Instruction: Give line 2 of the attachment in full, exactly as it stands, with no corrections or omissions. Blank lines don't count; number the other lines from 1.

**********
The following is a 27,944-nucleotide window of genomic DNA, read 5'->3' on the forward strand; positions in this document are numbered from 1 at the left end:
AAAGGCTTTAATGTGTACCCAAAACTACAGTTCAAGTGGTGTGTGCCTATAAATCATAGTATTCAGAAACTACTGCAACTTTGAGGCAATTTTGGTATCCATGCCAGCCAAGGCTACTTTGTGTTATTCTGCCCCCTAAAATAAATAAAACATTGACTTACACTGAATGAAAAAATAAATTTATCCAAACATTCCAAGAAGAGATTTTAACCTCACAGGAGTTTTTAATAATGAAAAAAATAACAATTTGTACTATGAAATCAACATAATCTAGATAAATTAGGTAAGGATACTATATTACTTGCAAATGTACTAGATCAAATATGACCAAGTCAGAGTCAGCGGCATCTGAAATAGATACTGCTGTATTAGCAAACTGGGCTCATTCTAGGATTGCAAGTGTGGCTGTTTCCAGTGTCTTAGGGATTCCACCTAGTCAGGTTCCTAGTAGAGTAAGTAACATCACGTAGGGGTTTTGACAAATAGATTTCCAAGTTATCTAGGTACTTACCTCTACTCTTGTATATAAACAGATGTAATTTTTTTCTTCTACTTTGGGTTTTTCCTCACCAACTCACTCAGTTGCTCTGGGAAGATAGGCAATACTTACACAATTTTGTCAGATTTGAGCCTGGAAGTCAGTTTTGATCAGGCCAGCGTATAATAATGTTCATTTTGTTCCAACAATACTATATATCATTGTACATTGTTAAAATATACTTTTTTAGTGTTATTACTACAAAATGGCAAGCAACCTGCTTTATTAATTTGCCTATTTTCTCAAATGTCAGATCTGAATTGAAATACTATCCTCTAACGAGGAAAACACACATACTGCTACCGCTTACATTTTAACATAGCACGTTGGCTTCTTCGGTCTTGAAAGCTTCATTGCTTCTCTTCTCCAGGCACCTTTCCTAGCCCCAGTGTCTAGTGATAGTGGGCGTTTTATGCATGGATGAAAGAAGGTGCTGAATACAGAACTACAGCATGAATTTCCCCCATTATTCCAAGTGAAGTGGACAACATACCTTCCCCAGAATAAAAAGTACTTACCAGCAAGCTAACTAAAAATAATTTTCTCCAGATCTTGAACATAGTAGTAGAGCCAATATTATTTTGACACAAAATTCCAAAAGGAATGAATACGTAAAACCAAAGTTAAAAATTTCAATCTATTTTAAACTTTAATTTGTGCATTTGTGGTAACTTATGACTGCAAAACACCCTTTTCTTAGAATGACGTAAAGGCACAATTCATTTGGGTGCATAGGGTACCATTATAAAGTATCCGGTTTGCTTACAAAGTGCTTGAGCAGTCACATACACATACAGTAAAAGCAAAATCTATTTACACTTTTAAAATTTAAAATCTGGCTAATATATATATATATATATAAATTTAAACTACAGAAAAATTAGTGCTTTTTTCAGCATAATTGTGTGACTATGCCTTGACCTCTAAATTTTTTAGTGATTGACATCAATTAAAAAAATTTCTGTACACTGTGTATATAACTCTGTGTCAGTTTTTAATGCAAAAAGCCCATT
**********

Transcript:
AAAGGCTTTAATGTGTACCCAAAACTACAGTTCAAGTGGTGTGTGCCTATAAATCATAGTATTCAGAAACTACTGCAACTTTGAGGCAATTTTGGTATCCATGCCAGCCAAGGCTACTTTGTGTTATTCTGCCCCCTAAAATAAATAAAACATTGACTTACACTGAATGAAAAAATAAATTTATCCAAACATTCCAAGAAGAGATTTTAACCTCACAGGAGTTTTTAATAATGAAAAAAATAACAATTTGTACTATGAAATCAACATAATCTAGATAAATTAGGTAAGGATACTATATTACTTGCAAATGTACTAGATCAAATATGACCAAGTCAGAGTCAGCGGCATCTGAAATAGATACTGCTGTATTAGCAAACTGGGCTCATTCTAGGATTGCAAGTGTGGCTGTTTCCAGTGTCTTAGGGATTCCACCTAGTCAGGTTCCTAGTAGAGTAAGTAACATCACGTAGGGGTTTTGACAAATAGATTTCCAAGTTATCTAGGTACTTACCTCTACTCTTGTATATAAACAGATGTAATTTTTTTCTTCTACTTTGGGTTTTTCCTCACCAACTCACTCAGTTGCTCTGGGAAGATAGGCAATACTTACACAATTTTGTCAGATTTGAGCCTGGAAGTCAGTTTTGATCAGGCCAGCGTATAATAATGTTCATTTTGTTCCAACAATACTATATATCATTGTACATTGTTAAAATATACTTTTTTAGTGTTATTACTACAAAATGGCAAGCAACCTGCTTTATTAATTTGCCTATTTTCTCAAATGTCAGATCTGAATTGAAATACTATCCTCTAACGAGGAAAACACACATACTGCTACCGCTTACATTTTAACATAGCACGTTGGCTTCTTCGGTCTTGAAAGCTTCATTGCTTCTCTTCTCCAGGCACCTTTCCTAGCCCCAGTGTCTAGTGATAGTGGGCGTTTTATGCATGGATGAAAGAAGGTGCTGAATACAGAACTACAGCATGAATTTCCCCCATTATTCCAAGTGAAGTGGACAACATACCTTCCCCAGAATAAAAAGTACTTACCAGCAAGCTAACTAAAAATAATTTTCTCCAGATCTTGAACATAGTAGTAGAGCCAATATTATTTTGACACAAAATTCCAAAAGGAATGAATACGTAAAACCAAAGTTAAAAATTTCAATCTATTTTAAACTTTAATTTGTGCATTTGTGGTAACTTATGACTGCAAAACACCCTTTTCTTAGAATGACGTAAAGGCACAATTCATTTGGGTGCATAGGGTACCATTATAAAGTATCCGGTTTGCTTACAAAGTGCTTGAGCAGTCACATACACATACAGTAAAAGCAAAATCTATTTACACTTTTAAAATTTAAAATCTGGCTAATATATATATATATATATAAATTTAAACTACAGAAAAATTAGTGCTTTTTTCAGCATAATTGTGTGACTATGCCTTGACCTCTAAATTTTTTAGTGATTGACATCAATTAAAAAAATTTCTGTACACTGTGTATATAACTCTGTGTCAGTTTTTAATGCAAAAAGCCCATT